On January 7, 2016, the USDA issued the 2015 Dietary Guidelines for Americans (DGA) . Published every five years, these recommendations are based on the most up-to-date scientific information and widely used by health professionals and policymakers to help Americans make healthy food and beverage choices.
The latest guidelines provided three central recommendations related to fats and oils, including:
- Consume less than 10 percent of calories from saturated fatty acids by replacing them with unsaturated fats, primarily polyunsaturated fats
- Minimize intake of partially hydrogenated oils containing trans fat
- Reduce the intake of calories from solid fats and use non-tropical vegetable oils, like canola oil, and nuts to replace them
The food industry has the power to help Americans shift their eating patterns by reformulating or creating food products that align with these recommendations. With less “bad” fats and more “good” fats, Omega-9 Canola Oil is a cost-effective oil solution that delivers the health and performance benefits consumers and the food industry needs. Here’s why.
Omega-9 Canola Oil is uniquely high in monounsaturated fats, has among the lowest saturated fats of commercial cooking oils, and has zero trans fats. For more than 10 years, it has been a solution for the food industry in its replacement of saturated fat and hydrogenated oils. As a result, over 1.5 billion pounds of trans and saturated fats have been removed from the North American diet since 2007.
While the latest guidelines emphasize polyunsaturated fats, recent research1 shows replacing saturated and trans fats with either monounsaturated or polyunsaturated fats lowers the risk of chronic diseases. Additionally, a 2014 position paper from the Academy of Nutrition and Dietetics, not only recommended an increase omega-3 fatty acids, but also encouraged the majority of calories from fat come from monounsaturated fats, and that these heart-healthy fatty acids should replace saturated fats when possible.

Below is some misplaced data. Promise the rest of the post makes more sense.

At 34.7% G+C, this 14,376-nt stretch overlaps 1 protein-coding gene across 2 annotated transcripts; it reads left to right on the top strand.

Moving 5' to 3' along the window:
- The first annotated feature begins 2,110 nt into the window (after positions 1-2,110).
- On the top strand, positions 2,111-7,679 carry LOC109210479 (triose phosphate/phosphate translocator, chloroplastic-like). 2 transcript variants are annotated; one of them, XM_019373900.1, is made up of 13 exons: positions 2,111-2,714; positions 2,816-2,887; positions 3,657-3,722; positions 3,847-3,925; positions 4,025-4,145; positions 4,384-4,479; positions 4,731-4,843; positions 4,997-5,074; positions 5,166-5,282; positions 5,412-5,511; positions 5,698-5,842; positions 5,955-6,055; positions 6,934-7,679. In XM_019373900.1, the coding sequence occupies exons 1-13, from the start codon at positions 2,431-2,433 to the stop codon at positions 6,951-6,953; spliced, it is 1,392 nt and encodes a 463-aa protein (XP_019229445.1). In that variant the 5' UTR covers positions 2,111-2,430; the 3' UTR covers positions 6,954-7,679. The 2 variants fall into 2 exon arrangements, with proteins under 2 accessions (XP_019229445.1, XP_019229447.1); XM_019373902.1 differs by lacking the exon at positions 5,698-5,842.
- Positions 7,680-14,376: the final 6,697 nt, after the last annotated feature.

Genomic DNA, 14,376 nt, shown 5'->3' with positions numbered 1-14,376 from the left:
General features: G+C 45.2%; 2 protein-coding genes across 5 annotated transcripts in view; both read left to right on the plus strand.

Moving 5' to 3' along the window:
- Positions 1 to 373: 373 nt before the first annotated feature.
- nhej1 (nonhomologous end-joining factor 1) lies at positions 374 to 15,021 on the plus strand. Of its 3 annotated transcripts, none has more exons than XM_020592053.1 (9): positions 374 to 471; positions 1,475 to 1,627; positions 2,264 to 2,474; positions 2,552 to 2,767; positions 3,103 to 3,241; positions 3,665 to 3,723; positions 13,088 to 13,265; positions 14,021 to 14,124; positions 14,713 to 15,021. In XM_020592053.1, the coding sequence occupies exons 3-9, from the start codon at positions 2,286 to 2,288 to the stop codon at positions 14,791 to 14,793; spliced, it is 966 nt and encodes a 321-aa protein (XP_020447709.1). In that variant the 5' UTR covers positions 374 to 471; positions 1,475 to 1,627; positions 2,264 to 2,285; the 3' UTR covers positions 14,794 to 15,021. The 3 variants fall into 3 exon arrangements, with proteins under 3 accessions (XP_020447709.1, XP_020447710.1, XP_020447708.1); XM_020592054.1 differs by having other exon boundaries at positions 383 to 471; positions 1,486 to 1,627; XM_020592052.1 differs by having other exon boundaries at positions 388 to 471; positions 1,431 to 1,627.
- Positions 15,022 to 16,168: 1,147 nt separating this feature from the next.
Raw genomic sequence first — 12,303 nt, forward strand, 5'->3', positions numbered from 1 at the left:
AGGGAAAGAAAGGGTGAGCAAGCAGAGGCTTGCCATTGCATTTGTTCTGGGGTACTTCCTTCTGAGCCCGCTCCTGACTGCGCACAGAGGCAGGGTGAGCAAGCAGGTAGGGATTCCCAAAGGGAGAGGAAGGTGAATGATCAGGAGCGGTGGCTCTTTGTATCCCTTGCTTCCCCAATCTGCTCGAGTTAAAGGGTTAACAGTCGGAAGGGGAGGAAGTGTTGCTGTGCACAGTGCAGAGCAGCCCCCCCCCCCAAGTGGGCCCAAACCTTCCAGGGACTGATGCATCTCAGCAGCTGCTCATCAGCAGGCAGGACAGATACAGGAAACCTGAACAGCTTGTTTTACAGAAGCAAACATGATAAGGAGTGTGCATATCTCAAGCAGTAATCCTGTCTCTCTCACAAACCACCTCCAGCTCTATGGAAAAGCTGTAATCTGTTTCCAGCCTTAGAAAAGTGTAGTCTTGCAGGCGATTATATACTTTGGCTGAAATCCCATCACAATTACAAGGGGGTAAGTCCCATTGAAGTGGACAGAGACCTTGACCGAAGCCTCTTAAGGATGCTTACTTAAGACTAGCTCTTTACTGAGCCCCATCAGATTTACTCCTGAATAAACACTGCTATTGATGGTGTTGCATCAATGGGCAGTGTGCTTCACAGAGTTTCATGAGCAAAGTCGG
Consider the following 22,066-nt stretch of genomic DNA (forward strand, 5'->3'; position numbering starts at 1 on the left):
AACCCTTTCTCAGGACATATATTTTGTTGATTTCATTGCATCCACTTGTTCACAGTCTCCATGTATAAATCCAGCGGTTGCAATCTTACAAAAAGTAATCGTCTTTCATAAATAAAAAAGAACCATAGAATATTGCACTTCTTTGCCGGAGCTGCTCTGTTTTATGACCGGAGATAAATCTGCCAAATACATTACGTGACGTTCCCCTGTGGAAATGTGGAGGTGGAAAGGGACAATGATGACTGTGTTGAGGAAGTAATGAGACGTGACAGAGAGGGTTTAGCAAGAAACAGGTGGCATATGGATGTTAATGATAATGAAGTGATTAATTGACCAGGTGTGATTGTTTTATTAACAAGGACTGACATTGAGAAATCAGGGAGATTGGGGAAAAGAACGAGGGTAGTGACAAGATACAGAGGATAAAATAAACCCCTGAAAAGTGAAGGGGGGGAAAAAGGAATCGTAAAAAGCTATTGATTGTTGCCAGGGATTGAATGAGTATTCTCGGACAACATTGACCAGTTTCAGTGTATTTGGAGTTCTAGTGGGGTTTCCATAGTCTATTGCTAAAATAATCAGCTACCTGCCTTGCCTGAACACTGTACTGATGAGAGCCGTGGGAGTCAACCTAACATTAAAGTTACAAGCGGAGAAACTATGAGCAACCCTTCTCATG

Omega-3 and omega-6 fatty acids undoubtedly play an important role in good health. However, unlike omega-9 fatty acids, they cannot deliver the functionality required by many categories in the food industry. Omega-9 Canola Oil is naturally stable, thanks to the high oleic, low linolenic fatty acid profile. This results in longer fry life in restaurants and greater shelf life in packaged foods without the use of antioxidants, TBHQ or partial hydrogenation.
Oils high in polyunsaturated fats can be used in a limited number of food applications. They work well in marinades, dips, and dressings, but do not perform well under high heat. Omega-9 Canola Oil, however, has a high smoke point and can be used for a variety of applications, including frying, baking, par-frying, sprays, dressings, recipe applications, and reduced saturated fat shortenings, margarines and spreads.
Visit the Omega-9 Oils website today for more information about Omega-9 Canola Oil and its applications in food processing and foodservice.
- Li Y, Adela Hruby A, Bernstein, AM, et al. (2015). Saturated Fats Compared With Unsaturated Fats and Sources of Carbohydrates in Relation to Risk of Coronary Heart Disease. Journal of the American College of Cardiology, 66(14), 1538-48